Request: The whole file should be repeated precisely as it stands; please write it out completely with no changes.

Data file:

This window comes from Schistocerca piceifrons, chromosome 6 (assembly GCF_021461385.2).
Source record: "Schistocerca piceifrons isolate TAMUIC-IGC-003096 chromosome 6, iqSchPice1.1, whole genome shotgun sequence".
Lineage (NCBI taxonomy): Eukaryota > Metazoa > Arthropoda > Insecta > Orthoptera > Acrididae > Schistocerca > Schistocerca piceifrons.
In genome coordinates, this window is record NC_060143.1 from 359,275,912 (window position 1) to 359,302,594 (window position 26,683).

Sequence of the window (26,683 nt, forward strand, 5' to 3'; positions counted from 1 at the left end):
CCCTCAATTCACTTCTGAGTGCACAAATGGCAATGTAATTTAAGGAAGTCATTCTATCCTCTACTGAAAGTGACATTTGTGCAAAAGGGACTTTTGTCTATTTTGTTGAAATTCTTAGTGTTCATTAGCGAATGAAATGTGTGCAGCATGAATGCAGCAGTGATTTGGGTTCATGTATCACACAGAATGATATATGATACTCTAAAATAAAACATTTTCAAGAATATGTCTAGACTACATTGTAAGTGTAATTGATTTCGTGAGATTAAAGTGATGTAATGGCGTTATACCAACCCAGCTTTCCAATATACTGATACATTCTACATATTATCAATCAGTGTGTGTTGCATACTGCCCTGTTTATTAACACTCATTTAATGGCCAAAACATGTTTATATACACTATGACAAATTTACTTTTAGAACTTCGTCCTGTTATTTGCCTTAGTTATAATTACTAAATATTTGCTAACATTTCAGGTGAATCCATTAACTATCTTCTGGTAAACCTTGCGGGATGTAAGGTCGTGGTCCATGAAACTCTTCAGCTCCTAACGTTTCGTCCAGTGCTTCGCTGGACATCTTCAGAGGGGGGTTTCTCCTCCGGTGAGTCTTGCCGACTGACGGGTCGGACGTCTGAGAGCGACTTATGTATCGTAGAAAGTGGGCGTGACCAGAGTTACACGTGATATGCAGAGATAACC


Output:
This window comes from Schistocerca piceifrons, chromosome 6 (assembly GCF_021461385.2).
Source record: "Schistocerca piceifrons isolate TAMUIC-IGC-003096 chromosome 6, iqSchPice1.1, whole genome shotgun sequence".
Lineage (NCBI taxonomy): Eukaryota > Metazoa > Arthropoda > Insecta > Orthoptera > Acrididae > Schistocerca > Schistocerca piceifrons.
In genome coordinates, this window is record NC_060143.1 from 359,275,912 (window position 1) to 359,302,594 (window position 26,683).

Sequence of the window (26,683 nt, forward strand, 5' to 3'; positions counted from 1 at the left end):
CCCTCAATTCACTTCTGAGTGCACAAATGGCAATGTAATTTAAGGAAGTCATTCTATCCTCTACTGAAAGTGACATTTGTGCAAAAGGGACTTTTGTCTATTTTGTTGAAATTCTTAGTGTTCATTAGCGAATGAAATGTGTGCAGCATGAATGCAGCAGTGATTTGGGTTCATGTATCACACAGAATGATATATGATACTCTAAAATAAAACATTTTCAAGAATATGTCTAGACTACATTGTAAGTGTAATTGATTTCGTGAGATTAAAGTGATGTAATGGCGTTATACCAACCCAGCTTTCCAATATACTGATACATTCTACATATTATCAATCAGTGTGTGTTGCATACTGCCCTGTTTATTAACACTCATTTAATGGCCAAAACATGTTTATATACACTATGACAAATTTACTTTTAGAACTTCGTCCTGTTATTTGCCTTAGTTATAATTACTAAATATTTGCTAACATTTCAGGTGAATCCATTAACTATCTTCTGGTAAACCTTGCGGGATGTAAGGTCGTGGTCCATGAAACTCTTCAGCTCCTAACGTTTCGTCCAGTGCTTCGCTGGACATCTTCAGAGGGGGGTTTCTCCTCCGGTGAGTCTTGCCGACTGACGGGTCGGACGTCTGAGAGCGACTTATGTATCGTAGAAAGTGGGCGTGACCAGAGTTACACGTGATATGCAGAGATAACC